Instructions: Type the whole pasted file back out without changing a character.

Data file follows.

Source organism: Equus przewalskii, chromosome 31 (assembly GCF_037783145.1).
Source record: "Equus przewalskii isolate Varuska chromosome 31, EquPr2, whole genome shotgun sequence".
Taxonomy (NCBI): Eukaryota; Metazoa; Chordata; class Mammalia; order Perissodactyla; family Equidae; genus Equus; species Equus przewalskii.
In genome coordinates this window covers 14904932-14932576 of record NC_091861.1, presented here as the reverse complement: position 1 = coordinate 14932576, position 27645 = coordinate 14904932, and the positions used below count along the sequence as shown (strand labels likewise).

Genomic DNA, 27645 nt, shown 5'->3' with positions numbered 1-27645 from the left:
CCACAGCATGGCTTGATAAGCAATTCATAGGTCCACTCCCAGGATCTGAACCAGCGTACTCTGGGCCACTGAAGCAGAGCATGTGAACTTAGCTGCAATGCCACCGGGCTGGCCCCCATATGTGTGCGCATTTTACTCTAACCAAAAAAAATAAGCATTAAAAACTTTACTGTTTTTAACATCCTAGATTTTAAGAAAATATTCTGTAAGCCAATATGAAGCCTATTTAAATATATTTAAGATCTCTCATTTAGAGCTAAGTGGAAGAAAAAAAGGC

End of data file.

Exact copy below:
Source organism: Equus przewalskii, chromosome 31 (assembly GCF_037783145.1).
Source record: "Equus przewalskii isolate Varuska chromosome 31, EquPr2, whole genome shotgun sequence".
Taxonomy (NCBI): Eukaryota; Metazoa; Chordata; class Mammalia; order Perissodactyla; family Equidae; genus Equus; species Equus przewalskii.
In genome coordinates this window covers 14904932-14932576 of record NC_091861.1, presented here as the reverse complement: position 1 = coordinate 14932576, position 27645 = coordinate 14904932, and the positions used below count along the sequence as shown (strand labels likewise).

Genomic DNA, 27645 nt, shown 5'->3' with positions numbered 1-27645 from the left:
CCACAGCATGGCTTGATAAGCAATTCATAGGTCCACTCCCAGGATCTGAACCAGCGTACTCTGGGCCACTGAAGCAGAGCATGTGAACTTAGCTGCAATGCCACCGGGCTGGCCCCCATATGTGTGCGCATTTTACTCTAACCAAAAAAAATAAGCATTAAAAACTTTACTGTTTTTAACATCCTAGATTTTAAGAAAATATTCTGTAAGCCAATATGAAGCCTATTTAAATATATTTAAGATCTCTCATTTAGAGCTAAGTGGAAGAAAAAAAGGC